Ferrier Hodgson is now said to have become another victim to the Australian engineered Midas franchise catastrophe. The level of expenditure incurred while under administration was said to have blown out. It appears that this may have caused the administrator to make a poor decision to extend the first period of administration in what some describe as a forlorn hope to trade out and negotiate better terms. Midas advertising no sooner started in a rush and then turned into a dribble.
Difficult debt management, administration costs and fees have apparently now led to a souring of the relationship between the administrator and LCW. It is possible that the administrator needed to return more from the hand-back than anticipated by either party. All other "interested parties" and their offers had it seems been rejected.
The administrator has now extended again to June 2009 and will be attempting to revitalise previous other offers and possibly hope that LCW will increase their offer. Concerns from franchisees suggest that the biggest problem is that now everyone is well aware that any purchase of Midas will involve a small system of angry franchisees and where the Midas model will take many millions of dollars and years to rebuild.
Observers would have to suggest that liquidation of Midas is now a strong possibility and if common sense prevails that may be the outcome. From what has been reported it just seems silly to think Midas Australia can recover and produce a return for any short term investor or any investor with limited experience and funding. They suggest that to breathe life into this franchise model an investor will have to be prepared for a very long haul, major restructuring of the financial model and a decade of catch-up brand advertising.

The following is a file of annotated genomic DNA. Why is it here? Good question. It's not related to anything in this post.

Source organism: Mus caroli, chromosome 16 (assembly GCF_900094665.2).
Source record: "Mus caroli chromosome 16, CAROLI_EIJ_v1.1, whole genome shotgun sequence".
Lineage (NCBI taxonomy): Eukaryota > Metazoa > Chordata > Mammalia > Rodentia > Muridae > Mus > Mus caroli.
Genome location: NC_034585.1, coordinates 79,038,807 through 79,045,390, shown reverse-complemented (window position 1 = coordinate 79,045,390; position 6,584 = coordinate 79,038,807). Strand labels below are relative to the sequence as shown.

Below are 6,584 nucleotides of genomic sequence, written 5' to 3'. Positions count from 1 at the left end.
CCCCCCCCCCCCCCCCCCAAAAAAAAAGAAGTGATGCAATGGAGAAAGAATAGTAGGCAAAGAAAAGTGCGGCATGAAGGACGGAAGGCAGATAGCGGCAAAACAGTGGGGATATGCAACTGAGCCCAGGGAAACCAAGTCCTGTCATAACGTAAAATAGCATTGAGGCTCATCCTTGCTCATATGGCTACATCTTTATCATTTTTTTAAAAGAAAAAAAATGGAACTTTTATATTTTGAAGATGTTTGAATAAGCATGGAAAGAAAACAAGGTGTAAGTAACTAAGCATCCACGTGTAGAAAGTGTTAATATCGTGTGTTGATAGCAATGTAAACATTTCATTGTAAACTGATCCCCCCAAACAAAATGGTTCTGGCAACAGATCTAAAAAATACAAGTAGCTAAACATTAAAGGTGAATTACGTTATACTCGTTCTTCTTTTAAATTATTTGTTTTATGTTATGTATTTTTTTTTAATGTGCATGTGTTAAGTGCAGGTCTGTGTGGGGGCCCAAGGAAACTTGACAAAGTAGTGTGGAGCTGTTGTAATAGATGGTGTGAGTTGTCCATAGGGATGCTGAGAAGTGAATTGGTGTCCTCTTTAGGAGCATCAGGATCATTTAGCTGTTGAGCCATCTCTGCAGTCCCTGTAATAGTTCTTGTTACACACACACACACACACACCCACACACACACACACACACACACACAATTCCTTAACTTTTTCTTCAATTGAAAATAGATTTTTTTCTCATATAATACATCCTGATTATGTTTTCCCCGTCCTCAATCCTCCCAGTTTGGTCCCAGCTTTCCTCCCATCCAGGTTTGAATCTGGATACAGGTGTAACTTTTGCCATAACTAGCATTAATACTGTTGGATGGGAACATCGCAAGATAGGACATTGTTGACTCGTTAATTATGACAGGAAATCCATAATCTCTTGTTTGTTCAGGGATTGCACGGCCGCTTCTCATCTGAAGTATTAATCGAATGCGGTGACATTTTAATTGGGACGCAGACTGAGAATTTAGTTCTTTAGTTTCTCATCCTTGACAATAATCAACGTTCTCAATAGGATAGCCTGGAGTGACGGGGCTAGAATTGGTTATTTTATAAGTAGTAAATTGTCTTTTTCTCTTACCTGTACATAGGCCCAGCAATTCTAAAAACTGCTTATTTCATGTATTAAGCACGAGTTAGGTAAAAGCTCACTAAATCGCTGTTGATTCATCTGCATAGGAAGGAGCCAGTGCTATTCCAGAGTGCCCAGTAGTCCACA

That is where Midas Australia is today, 26 April 2009. Franchisees say the administrator has left them in the dark. Word that the franchisor was to be investigated over anomalies has seemingly been forgotten while the administrator needs to reduce costs.
Franchisees evidently want Ferrier Hodgson to fulfil its legal obligations to pursue any impropriety and for the real value of Midas to force it into liquidation. No matter what happens now creditors and landlords may believe they have been scammed. Perhaps time will tell but it is clear that the outcome for franchisees is not a consideration when the franchise is under administration.
There have been many more complaints made against Midas Australia and published in newspapers, magazines, across the internet and in submissions to government inquiries. There have been complaints about the administration. If only a portion is true perhaps the franchisees might have expected more from their government. The fate of those Midas franchisees that remain "left in the dark" is out of their control.
Will governments always uphold that franchisees within an administration have no rights and can be sold as contractual slaves to just anyone with enough bucks? They will of course since there is a contractual capacity to sell a franchise to an absolute lunatic at any time and governments and courts will uphold the contract and point to the signatures on it.
"…because a wink and a nod in the face of injustice have become a habit of mind for us.” — Alice McDermott